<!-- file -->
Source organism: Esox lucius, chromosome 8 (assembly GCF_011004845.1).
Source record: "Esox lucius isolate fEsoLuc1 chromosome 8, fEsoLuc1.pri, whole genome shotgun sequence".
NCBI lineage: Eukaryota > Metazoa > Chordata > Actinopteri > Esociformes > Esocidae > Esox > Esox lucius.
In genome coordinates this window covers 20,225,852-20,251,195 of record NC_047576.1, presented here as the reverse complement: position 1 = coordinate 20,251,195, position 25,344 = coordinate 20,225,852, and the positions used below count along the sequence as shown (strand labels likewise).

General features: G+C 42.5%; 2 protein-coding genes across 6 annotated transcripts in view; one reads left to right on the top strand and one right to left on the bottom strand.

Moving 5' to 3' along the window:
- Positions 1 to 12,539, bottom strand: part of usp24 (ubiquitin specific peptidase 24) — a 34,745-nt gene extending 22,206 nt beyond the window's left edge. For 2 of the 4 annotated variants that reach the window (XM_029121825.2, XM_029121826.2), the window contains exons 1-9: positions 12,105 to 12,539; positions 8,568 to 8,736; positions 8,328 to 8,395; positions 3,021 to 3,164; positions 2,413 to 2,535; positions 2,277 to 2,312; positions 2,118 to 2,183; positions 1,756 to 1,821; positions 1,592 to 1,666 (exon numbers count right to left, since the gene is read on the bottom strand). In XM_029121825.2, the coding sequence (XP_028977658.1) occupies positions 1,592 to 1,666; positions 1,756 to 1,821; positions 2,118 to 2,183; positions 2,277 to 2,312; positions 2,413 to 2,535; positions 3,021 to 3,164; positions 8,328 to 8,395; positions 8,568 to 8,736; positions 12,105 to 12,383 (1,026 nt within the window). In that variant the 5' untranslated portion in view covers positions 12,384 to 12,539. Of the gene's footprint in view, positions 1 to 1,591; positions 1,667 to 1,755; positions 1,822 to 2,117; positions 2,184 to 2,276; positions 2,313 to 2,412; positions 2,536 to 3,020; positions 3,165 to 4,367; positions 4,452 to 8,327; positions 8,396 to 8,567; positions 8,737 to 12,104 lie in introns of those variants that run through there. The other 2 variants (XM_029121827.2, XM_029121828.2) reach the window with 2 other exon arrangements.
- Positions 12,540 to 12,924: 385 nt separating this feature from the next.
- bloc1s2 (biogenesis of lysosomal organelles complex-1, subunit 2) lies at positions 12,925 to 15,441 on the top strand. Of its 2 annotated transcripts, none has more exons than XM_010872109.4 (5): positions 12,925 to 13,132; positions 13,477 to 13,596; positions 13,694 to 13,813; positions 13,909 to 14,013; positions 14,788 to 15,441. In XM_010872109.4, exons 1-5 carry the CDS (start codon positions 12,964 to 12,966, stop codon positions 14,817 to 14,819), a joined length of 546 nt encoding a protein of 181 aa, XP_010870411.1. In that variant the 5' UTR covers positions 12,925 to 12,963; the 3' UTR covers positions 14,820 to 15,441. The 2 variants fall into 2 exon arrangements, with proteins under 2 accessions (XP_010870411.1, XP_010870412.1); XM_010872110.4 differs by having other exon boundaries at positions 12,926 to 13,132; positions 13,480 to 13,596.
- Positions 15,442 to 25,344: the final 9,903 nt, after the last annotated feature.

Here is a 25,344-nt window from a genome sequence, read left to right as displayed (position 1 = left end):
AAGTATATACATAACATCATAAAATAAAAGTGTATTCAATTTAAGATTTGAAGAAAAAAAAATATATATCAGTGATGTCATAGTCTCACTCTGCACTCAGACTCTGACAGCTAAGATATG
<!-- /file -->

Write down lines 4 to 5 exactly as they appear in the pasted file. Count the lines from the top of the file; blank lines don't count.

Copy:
In genome coordinates this window covers 20,225,852-20,251,195 of record NC_047576.1, presented here as the reverse complement: position 1 = coordinate 20,251,195, position 25,344 = coordinate 20,225,852, and the positions used below count along the sequence as shown (strand labels likewise).

General features: G+C 42.5%; 2 protein-coding genes across 6 annotated transcripts in view; one reads left to right on the top strand and one right to left on the bottom strand.